Close-up photograph of a grimacing man with distinctive round thick-framed spectacles

border-radius builds upon the basic border property to turn the corners of any element into a quarter-ellipse. The property can take any CSS unit of measurement as a value.

Note that the latest versions of all browsers, including IE, Chrome and Opera, follow the border-radius property; vendor prefixes are only required to cover older browsers.

Given a <div> with an id value of #bestanime that contains a heading and an ordered list:

<div id="bestanime">
	<h3>Top Three Anime DVDs</h3>
		<li>Ghost In The Shell
		<li>Spirited Away

You could apply border-radius as follows to turn the corners of the div:

div#bestanime {
	border: 5px double #000;
	border-radius: 20px;

border-radius can also be specified for individual corners, if you wanted to turn just one:

div#bestanime {
	border: 5px double #000;
	border-radius-topright: 30px;

Hints, Tips & Further Resources

It is also possible to give border-radius different height and width values, so that rather than perfect semi-circles, the corners become ellipses, as I used when making Wall-E’s EVE in CSS3:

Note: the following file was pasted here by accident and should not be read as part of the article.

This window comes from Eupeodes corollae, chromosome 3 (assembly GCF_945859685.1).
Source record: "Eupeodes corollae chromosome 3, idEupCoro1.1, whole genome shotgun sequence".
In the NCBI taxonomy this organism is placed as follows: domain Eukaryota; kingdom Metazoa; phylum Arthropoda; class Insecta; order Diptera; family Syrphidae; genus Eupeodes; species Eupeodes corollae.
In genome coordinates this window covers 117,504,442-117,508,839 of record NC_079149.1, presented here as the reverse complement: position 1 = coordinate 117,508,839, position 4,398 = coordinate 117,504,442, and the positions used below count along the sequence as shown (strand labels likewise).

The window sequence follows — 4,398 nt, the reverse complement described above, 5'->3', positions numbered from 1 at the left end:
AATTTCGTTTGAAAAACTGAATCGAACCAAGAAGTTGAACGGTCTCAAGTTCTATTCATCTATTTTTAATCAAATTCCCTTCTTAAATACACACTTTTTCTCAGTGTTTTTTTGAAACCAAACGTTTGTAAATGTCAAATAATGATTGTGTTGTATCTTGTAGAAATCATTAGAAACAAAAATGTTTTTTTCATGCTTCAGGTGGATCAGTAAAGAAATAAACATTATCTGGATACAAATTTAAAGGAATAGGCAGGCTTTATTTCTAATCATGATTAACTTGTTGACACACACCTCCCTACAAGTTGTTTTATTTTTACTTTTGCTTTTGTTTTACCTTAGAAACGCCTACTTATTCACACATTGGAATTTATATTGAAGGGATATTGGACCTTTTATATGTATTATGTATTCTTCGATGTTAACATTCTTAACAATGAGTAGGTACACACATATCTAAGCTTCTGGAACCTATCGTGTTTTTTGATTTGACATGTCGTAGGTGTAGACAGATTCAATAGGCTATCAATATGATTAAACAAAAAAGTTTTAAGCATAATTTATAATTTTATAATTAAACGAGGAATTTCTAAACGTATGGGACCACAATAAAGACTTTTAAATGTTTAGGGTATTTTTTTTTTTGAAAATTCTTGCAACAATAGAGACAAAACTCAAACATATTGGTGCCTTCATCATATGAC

div#bestanime {
	border: 5px double #000;
	border-top-left-radius: 75px 60px;

Note that box-shadow maps to border-radius. Also note that two separated values for border-radius, such as 60px 3px, does not do what you might expect: the first value affects the top left and bottom right corner of the element, and the second value the top right and bottom left.

You may find that large border-radius sizes with thick borders and high-contrast colours displayed in older browsers do look slightly “chunky” due to poor anti-aliasing when rendering the ellipses; on the whole, this is improved in newer browser versions.

Photograph by Jenny Downing, licensed under Creative Commons

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